U SPORTS proudly announced Sunday its women’s basketball membership raised $115,062.70 as part of the 16th annual Shoot for the Cure campaign held January 18-29, 2023.
A total of $101,911.60 was raised in support of the Canadian Cancer Society (CCS), while $13,151.15 additional funds will go towards various local and provincial organizations. This brings the cumulative amount fundraised to $1,865,657.17 since the initiative launched in 2007 to raise awareness and funds to fight breast cancer.
Jeff Speedy, Shoot for the Cure Project Manager, Associate Director and Head Coach of women’s basketball at UNB, sees the initiative benefit both the Canadian Cancer Society and student-athletes across U SPORTS.
“It’s important for obvious reasons: to raise money for the Canadian Cancer Society to find cures. But, to me, it’s bigger than that. It's also really important that our student-athletes can see the difference they can make in the world,” says Speedy.
Jeff Speedy presented Laura McLean, a volunteer with the CCS, with a cheque for $101,911.60 Sunday evening at the Sullivan Field House in Sydney, N.S., during the gold medal game of the 2023 Protocase Women’s Final 8, presented by Bell. The championship match saw Carleton Ravens defeat Queen’s Gaels 71-59 to earn their second Bronze Baby in program history.
“Thank you very much Shoot for the Cure Program! Because of your continued support, the Canadian Cancer Society (CCS) continues to advance cancer treatment and enables life-giving support for families affected by breast cancer across Canada. Supporters like you helped CCS to invest almost $70 million in breast cancer research projects across the country. Together, we will work towards helping more wives, mothers, sisters, and daughters have healthier outcomes and longer lives. Together, we are unstoppable.”
Canadian Cancer Society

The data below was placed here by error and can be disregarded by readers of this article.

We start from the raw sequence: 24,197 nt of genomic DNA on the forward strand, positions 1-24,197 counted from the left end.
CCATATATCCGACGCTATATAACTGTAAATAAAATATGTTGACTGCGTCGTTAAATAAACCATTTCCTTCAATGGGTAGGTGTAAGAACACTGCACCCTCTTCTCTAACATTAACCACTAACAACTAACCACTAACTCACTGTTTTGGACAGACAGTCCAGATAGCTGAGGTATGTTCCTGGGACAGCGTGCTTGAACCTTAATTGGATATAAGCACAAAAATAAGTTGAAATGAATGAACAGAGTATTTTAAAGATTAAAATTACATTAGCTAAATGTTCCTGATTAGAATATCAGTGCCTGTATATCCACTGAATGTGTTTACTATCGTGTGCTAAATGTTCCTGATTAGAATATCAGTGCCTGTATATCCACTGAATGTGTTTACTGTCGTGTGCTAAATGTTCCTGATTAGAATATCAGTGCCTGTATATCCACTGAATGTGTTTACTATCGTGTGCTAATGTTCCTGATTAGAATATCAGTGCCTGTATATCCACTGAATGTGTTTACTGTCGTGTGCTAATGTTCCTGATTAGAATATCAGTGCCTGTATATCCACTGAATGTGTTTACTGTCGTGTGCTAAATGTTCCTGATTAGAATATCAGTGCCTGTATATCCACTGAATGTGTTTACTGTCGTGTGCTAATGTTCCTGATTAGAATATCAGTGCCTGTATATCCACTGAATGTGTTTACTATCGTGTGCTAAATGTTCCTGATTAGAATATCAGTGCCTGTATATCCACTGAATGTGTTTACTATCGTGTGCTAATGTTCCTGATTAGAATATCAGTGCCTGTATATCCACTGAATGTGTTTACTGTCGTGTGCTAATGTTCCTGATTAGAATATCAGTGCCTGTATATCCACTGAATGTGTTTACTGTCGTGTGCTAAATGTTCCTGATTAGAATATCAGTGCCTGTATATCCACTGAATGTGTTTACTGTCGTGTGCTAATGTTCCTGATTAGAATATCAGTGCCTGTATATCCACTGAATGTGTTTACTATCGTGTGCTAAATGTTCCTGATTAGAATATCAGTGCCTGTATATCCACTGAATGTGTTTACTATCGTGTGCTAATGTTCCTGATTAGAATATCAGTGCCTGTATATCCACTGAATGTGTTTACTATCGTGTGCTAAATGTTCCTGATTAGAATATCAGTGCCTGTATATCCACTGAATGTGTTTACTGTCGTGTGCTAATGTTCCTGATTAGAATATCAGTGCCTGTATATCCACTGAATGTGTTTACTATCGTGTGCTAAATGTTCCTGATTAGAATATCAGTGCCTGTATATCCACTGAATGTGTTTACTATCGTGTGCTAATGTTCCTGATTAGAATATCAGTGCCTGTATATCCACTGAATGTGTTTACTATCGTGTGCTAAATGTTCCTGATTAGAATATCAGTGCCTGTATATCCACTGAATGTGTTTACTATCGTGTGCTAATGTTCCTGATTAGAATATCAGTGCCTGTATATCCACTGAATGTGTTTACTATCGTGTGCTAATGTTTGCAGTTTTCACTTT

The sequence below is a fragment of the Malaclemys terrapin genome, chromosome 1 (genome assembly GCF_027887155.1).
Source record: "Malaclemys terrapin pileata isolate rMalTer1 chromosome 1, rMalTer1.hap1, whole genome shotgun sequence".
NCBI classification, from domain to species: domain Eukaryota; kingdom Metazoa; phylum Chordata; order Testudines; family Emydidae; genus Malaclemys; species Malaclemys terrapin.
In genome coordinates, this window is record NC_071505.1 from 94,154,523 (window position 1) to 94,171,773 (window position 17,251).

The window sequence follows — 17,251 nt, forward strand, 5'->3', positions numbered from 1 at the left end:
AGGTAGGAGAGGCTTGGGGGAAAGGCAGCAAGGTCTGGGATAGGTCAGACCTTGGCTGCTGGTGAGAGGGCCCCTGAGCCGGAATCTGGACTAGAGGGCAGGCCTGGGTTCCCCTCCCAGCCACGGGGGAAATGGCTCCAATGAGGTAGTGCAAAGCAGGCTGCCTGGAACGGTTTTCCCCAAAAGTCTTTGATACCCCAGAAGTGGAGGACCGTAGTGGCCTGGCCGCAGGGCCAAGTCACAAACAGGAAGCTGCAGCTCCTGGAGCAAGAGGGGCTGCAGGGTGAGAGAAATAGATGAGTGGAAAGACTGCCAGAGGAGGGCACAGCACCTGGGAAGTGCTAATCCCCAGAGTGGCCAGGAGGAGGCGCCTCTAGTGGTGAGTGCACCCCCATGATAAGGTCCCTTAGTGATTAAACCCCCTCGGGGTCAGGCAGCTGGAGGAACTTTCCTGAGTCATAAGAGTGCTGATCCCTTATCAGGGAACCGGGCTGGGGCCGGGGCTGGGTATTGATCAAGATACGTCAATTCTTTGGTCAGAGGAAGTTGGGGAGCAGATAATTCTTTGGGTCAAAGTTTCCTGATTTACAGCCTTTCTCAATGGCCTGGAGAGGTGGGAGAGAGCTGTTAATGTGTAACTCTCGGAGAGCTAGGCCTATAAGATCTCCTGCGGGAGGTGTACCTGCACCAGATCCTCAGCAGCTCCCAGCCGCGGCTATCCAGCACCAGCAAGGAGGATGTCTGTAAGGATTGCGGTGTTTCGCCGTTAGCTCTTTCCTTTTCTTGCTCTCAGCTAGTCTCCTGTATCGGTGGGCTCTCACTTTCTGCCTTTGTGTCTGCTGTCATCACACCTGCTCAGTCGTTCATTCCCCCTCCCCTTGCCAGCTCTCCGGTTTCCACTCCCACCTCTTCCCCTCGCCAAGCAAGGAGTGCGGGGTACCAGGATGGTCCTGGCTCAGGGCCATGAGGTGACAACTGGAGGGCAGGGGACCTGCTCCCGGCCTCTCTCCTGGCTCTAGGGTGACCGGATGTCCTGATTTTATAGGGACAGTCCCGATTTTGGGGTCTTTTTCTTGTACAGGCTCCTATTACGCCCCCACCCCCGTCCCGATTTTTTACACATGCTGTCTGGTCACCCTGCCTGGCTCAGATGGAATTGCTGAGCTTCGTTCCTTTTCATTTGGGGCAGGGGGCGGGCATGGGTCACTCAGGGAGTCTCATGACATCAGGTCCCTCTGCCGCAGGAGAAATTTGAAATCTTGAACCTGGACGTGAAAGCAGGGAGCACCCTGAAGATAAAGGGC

“Anytime we raise over $100,000, we’re happy. We’ve come a long way from the humble beginnings of this initiative. We’ve built a lot of momentum and traction,” Speedy said.
Speedy also cited the history of the campaign and the fundraising influence it has built.
“Once you have a bit of history and longevity, it’s like having a successful program. It becomes easier to recruit and sets a standard for coaches and teams to stay involved.”
As the campaign inches towards the two million dollar mark, a big fundraising run next year could push the campaign to new heights.
“If someone would’ve told us back then that we would be sitting around talking about approaching two million dollars for this initiative 16, 17 years later, we all would’ve been blown away,” said Speedy. “We did a few special things when we approached $1 million. So if next year is going to be an extra special year, I want to get a committee together to figure out a special way to highlight the journey to the two million dollar figure.”
The UNB REDS coach credits his team's success to the community of student-athletes that participate at his home institution and sees that as the key to raising enough funds to hit the two million dollar mark next year.
“We find a weekend in and around the Shoot for the Cure dates where we have as many home games as possible. This year, we had volleyball, basketball, and hockey teams with home games, and our swimming and soccer teams got involved in volunteering as well,” said Speedy. “It becomes much more attainable to hit a large fundraising goal when multiple teams are involved.”
Speedy remains focused on the end goal: the campaign and what it means for future change in the world.
“If we can help the Canadian Cancer Society get a little bit closer to their dream of getting rid of cancer, that is a good by-product of everybody’s efforts.”